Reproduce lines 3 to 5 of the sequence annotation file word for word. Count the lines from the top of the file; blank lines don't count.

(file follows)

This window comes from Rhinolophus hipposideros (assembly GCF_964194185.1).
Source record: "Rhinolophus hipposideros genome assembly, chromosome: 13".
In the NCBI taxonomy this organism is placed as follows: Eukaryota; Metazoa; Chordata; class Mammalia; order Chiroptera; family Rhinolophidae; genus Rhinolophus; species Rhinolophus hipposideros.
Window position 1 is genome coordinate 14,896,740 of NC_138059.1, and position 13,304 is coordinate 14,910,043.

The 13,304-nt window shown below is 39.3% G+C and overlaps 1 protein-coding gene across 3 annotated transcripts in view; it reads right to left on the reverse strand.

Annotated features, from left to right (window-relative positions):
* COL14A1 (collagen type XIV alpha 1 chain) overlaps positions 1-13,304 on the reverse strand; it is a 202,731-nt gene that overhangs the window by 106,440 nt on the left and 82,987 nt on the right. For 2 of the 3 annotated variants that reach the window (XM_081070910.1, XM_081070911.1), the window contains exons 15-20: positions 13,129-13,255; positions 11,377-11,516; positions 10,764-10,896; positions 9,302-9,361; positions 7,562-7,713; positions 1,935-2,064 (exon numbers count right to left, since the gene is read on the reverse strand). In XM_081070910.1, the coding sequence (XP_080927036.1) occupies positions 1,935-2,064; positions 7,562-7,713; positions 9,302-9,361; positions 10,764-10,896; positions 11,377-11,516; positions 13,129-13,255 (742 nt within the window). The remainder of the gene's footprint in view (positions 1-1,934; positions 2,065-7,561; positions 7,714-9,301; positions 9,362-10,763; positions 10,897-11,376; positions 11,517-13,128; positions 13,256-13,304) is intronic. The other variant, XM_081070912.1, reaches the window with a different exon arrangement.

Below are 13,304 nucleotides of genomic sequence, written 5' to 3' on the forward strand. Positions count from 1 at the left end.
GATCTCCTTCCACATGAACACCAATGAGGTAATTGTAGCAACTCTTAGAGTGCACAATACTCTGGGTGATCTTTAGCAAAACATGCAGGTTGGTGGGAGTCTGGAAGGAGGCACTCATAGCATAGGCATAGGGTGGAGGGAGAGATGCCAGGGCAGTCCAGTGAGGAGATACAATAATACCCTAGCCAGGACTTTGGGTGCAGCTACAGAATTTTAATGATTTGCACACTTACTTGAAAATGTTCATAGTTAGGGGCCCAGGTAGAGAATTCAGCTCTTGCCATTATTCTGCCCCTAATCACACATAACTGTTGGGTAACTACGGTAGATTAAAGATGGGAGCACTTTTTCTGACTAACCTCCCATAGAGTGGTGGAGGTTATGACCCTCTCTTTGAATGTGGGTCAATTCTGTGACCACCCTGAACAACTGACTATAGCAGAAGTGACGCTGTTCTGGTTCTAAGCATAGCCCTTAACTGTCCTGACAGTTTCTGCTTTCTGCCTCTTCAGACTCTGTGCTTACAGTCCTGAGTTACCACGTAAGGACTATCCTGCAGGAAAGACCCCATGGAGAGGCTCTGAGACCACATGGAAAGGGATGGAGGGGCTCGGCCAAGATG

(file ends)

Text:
In the NCBI taxonomy this organism is placed as follows: Eukaryota; Metazoa; Chordata; class Mammalia; order Chiroptera; family Rhinolophidae; genus Rhinolophus; species Rhinolophus hipposideros.
Window position 1 is genome coordinate 14,896,740 of NC_138059.1, and position 13,304 is coordinate 14,910,043.

The 13,304-nt window shown below is 39.3% G+C and overlaps 1 protein-coding gene across 3 annotated transcripts in view; it reads right to left on the reverse strand.